Jan 21, 2020

Huawei CEO at Davos: We're better prepared for U.S. attacks

Huawei CEO Ren Zhengfei. Screenshot by Axios

Huawei chief Ren Zhengfei said Tuesday that his company is prepared for any further U.S. "attacks," but he believes the world can avoid splitting into two separate technology systems.

Why it matters: The U.S. and China are locked in a fierce battle, with trade restrictions already limiting Huawei's ability to sell phones around the world.

  • "We are more confident we can survive even further attacks," Ren said, appearing at the World Economic Forum Annual Meeting in Davos, Switzerland.

The backdrop: Last year, the U.S. imposed a variety of restrictions that further limited Huawei's ability to do business in the U.S. as well as hampering its ability globally by limiting access to U.S. chips and software. It is also pressuring allies not to use Huawei's networking technology for their 5G systems.

  • Ren expressed optimism the tensions won't lead to a complete bifurcation of Western and Chinese technology. "Whether world will be split in two systems, I don’t think so," he said. "Science is about truth; there is only one truth. It is unique."

Meanwhile: Israeli philosopher Yuval Noah Harari, who joined the Huawei chief on stage, talked about the existential threat posed when any tech company, be it Huawei or Facebook, can know human desires better than people themselves.

  • Ren replied: "We are not sure if that can become reality. We do not rule out this possibility."

The panel included a lot of harkening back to the Cold War and the race to build the atom bomb.

  • The key difference, Harari noted, is that it was largely clear that using the technology behind the atom bomb was bad. With AI, countries may believe they are best served by actively deploying such systems.
  • Harari also pointed out that the U.S.-China tech Cold War is very close to a real arms race — the development of lethal autonomous weapons. And while both sides likely know the danger, the distrust could prompt such systems to be built.

Yes, but: Harari ended on a hopeful note, pointing out that in theory surveillance technology could be used to keep tabs on big business and government, and antivirus software could in future detect efforts to manipulate your mind.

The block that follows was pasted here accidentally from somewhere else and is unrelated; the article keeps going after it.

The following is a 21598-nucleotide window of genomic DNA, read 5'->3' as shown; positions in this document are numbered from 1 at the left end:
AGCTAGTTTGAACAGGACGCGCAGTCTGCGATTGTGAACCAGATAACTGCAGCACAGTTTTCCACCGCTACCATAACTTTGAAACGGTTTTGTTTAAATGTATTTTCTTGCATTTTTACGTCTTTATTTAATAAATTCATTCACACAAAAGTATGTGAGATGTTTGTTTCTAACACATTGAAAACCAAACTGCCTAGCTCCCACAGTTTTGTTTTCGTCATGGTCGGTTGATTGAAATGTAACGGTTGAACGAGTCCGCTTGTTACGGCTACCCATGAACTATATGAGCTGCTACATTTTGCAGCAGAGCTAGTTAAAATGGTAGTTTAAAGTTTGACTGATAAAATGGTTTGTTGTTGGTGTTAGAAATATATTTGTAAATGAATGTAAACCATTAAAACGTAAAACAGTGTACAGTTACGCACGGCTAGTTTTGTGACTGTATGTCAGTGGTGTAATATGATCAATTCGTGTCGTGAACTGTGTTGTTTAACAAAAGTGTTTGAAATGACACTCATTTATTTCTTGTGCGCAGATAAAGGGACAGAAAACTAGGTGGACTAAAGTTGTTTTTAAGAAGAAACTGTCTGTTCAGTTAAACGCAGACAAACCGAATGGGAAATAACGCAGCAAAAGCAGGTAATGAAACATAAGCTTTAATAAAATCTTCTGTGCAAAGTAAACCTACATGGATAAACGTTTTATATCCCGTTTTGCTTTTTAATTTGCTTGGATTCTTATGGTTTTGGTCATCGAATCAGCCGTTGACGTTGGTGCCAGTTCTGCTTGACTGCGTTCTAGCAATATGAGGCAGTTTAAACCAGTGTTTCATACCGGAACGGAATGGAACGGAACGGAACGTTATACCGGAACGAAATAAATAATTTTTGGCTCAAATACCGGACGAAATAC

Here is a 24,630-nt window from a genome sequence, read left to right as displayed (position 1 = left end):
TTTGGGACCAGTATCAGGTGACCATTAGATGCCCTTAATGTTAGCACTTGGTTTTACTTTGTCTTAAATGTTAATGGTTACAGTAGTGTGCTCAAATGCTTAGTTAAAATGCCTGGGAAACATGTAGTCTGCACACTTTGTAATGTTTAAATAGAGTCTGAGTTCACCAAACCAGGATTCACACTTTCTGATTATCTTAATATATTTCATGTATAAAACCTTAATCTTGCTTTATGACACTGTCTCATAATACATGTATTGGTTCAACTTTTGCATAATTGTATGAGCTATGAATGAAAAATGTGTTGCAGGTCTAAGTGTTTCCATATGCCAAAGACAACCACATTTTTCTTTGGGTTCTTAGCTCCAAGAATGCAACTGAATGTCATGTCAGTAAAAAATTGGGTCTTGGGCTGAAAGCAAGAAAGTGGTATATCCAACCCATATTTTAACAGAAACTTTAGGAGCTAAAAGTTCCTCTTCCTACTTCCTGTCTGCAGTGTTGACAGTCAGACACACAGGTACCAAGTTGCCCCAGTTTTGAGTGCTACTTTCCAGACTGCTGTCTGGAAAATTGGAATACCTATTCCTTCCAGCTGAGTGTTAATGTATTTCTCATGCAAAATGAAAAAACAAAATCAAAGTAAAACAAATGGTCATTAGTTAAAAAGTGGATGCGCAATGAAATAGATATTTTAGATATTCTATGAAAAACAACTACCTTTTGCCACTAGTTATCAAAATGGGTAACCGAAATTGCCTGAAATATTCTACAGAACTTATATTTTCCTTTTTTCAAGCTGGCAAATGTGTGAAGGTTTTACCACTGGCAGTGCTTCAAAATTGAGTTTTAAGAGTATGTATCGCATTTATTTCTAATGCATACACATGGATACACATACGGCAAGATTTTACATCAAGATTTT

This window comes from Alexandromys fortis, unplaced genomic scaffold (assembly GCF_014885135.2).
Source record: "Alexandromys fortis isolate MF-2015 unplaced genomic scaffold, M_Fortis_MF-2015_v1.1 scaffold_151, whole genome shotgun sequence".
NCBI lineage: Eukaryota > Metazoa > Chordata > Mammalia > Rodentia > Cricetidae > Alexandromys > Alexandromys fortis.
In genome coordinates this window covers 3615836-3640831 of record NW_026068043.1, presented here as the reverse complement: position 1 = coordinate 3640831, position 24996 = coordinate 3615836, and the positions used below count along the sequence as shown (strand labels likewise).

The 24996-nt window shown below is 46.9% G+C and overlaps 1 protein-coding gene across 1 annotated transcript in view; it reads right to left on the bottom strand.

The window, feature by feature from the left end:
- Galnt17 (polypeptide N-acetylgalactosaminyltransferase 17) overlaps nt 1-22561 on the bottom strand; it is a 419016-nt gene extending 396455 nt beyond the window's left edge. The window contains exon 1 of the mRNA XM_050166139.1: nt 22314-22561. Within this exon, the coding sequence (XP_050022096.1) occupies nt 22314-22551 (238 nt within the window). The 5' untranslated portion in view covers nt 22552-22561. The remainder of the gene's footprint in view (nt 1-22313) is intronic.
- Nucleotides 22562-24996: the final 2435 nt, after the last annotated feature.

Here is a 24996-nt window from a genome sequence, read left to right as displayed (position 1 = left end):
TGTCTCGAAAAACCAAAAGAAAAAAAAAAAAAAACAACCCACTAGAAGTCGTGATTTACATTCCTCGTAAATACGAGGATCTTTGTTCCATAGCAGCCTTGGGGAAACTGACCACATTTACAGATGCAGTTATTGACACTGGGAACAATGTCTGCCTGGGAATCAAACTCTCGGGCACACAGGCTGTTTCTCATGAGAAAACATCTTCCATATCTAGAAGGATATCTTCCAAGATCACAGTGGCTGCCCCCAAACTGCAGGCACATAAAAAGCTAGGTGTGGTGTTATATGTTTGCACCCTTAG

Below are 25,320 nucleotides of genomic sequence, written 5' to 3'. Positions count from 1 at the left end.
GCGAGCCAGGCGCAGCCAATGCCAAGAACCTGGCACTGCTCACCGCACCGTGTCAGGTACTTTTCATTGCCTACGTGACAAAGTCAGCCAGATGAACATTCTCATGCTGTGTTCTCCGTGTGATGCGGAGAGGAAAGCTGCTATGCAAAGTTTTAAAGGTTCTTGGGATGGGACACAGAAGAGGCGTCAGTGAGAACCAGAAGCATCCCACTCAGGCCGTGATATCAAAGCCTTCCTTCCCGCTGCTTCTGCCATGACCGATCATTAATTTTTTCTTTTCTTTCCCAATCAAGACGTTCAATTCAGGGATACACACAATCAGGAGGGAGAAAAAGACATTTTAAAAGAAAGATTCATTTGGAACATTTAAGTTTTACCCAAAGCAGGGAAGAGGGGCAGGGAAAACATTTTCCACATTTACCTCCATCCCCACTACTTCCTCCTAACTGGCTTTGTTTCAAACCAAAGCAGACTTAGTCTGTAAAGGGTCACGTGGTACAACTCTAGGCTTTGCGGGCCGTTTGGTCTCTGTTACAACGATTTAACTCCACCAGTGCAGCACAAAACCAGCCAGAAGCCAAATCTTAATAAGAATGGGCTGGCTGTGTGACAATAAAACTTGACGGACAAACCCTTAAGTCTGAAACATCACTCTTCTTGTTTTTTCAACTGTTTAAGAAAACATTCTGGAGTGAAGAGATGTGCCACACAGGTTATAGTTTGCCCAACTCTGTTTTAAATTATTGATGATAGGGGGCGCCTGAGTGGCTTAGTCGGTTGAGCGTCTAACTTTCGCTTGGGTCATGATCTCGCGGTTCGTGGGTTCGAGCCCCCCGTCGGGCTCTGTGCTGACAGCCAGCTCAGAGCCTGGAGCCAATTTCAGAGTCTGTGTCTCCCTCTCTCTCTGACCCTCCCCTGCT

Go deeper: Why Huawei is the United States' 5G boogeyman

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Coronavirus dashboard

Illustration: Sarah Grillo/Axios

  1. Global: Total confirmed cases as of 2 p.m. ET: 5,929,312 — Total deaths: 357,781 — Total recoveries — 2,385,926Map.
  2. U.S.: Total confirmed cases as of 2 p.m. ET: 1,709,996 — Total deaths: 101,002 — Total recoveries: 391,508 — Total tested: 15,192,481Map.
  3. States: New York to allow private businesses to deny entry to customers without masks.
  4. Public health: Louisiana Sen. Cassidy wants more frequent testing of nursing home workers.
  5. Congress: Pelosi slams McConnell on stimulus delay — Sen. Tim Kaine and wife test positive for coronavirus antibodies.
  6. Business: Louisiana senator says young people are key to reopening the economy —U.S. GDP drop revised lower to 5% in the first quarter.
  7. What should I do? When you can be around others after contracting the coronavirus — Traveling, asthma, dishes, disinfectants and being contagiousMasks, lending books and self-isolatingExercise, laundry, what counts as soap — Pets, moving and personal healthAnswers about the virus from Axios expertsWhat to know about social distancingHow to minimize your risk.
  8. Other resources: CDC on how to avoid the virus, what to do if you get it, the right mask to wear.

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Updated 16 mins ago - Politics & Policy

Twitter fact-checks Chinese official's claims that coronavirus originated in U.S.

Chinese Foreign Ministry spokesman Zhao Lijian. Photo: Greg Baker/AFP via Getty Images

Twitter slapped a fact-check label on a pair of months-old tweets from a Chinese government spokesperson that falsely suggested that the coronavirus originated in the U.S. and was brought to Wuhan by the U.S. military, directing users to "get the facts about COVID-19."

Why it matters: The labels were added after criticism that Twitter had fact-checked tweets from President Trump about mail-in voting, but not other false claims from Chinese Communist Party officials and other U.S. adversaries.

Podcast: Trump vs. Twitter, round two

President Trump is escalating his response to Twitter’s fact check of his recent tweets about mail-in voting, issuing an executive order that's designed to begin limiting social media's liability protections. Dan digs in with Axios' Margaret Harding McGill.

Go deeper: Twitter vs. Trump... vs. Twitter

40 mins ago - Politics & Policy